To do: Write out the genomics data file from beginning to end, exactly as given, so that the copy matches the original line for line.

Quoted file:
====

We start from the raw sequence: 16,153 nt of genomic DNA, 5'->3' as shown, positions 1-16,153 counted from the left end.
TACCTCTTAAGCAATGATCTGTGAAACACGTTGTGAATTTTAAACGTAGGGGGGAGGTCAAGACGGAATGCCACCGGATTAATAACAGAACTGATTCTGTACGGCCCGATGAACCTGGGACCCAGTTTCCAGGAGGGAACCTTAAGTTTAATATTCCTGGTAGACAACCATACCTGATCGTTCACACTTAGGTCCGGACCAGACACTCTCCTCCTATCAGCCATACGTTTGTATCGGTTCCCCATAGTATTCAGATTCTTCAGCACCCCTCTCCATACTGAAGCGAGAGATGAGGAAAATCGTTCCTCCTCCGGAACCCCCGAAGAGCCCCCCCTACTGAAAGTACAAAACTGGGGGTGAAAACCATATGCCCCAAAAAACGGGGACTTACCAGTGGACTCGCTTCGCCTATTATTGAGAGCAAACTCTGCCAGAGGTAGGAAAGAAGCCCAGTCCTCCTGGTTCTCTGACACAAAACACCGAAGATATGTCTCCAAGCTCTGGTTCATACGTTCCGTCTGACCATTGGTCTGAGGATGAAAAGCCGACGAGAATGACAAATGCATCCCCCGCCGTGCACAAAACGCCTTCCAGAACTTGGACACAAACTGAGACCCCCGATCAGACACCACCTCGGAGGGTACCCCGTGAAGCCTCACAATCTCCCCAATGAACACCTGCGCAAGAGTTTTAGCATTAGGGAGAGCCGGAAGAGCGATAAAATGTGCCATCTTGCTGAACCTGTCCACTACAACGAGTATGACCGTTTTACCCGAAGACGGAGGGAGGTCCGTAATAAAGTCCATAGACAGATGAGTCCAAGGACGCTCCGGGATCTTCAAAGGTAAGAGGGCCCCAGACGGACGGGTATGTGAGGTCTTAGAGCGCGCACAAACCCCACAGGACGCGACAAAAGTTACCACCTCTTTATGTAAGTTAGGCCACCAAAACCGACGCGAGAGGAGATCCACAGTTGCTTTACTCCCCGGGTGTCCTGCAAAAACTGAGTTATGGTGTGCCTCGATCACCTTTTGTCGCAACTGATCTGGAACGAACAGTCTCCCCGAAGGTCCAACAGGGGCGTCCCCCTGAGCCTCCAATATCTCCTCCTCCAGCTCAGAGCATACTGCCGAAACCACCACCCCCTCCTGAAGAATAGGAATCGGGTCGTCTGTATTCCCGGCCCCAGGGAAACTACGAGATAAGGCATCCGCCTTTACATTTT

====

We start from the raw sequence: 16,153 nt of genomic DNA, 5'->3' as shown, positions 1-16,153 counted from the left end.
TACCTCTTAAGCAATGATCTGTGAAACACGTTGTGAATTTTAAACGTAGGGGGGAGGTCAAGACGGAATGCCACCGGATTAATAACAGAACTGATTCTGTACGGCCCGATGAACCTGGGACCCAGTTTCCAGGAGGGAACCTTAAGTTTAATATTCCTGGTAGACAACCATACCTGATCGTTCACACTTAGGTCCGGACCAGACACTCTCCTCCTATCAGCCATACGTTTGTATCGGTTCCCCATAGTATTCAGATTCTTCAGCACCCCTCTCCATACTGAAGCGAGAGATGAGGAAAATCGTTCCTCCTCCGGAACCCCCGAAGAGCCCCCCCTACTGAAAGTACAAAACTGGGGGTGAAAACCATATGCCCCAAAAAACGGGGACTTACCAGTGGACTCGCTTCGCCTATTATTGAGAGCAAACTCTGCCAGAGGTAGGAAAGAAGCCCAGTCCTCCTGGTTCTCTGACACAAAACACCGAAGATATGTCTCCAAGCTCTGGTTCATACGTTCCGTCTGACCATTGGTCTGAGGATGAAAAGCCGACGAGAATGACAAATGCATCCCCCGCCGTGCACAAAACGCCTTCCAGAACTTGGACACAAACTGAGACCCCCGATCAGACACCACCTCGGAGGGTACCCCGTGAAGCCTCACAATCTCCCCAATGAACACCTGCGCAAGAGTTTTAGCATTAGGGAGAGCCGGAAGAGCGATAAAATGTGCCATCTTGCTGAACCTGTCCACTACAACGAGTATGACCGTTTTACCCGAAGACGGAGGGAGGTCCGTAATAAAGTCCATAGACAGATGAGTCCAAGGACGCTCCGGGATCTTCAAAGGTAAGAGGGCCCCAGACGGACGGGTATGTGAGGTCTTAGAGCGCGCACAAACCCCACAGGACGCGACAAAAGTTACCACCTCTTTATGTAAGTTAGGCCACCAAAACCGACGCGAGAGGAGATCCACAGTTGCTTTACTCCCCGGGTGTCCTGCAAAAACTGAGTTATGGTGTGCCTCGATCACCTTTTGTCGCAACTGATCTGGAACGAACAGTCTCCCCGAAGGTCCAACAGGGGCGTCCCCCTGAGCCTCCAATATCTCCTCCTCCAGCTCAGAGCATACTGCCGAAACCACCACCCCCTCCTGAAGAATAGGAATCGGGTCGTCTGTATTCCCGGCCCCAGGGAAACTACGAGATAAGGCATCCGCCTTTACATTTT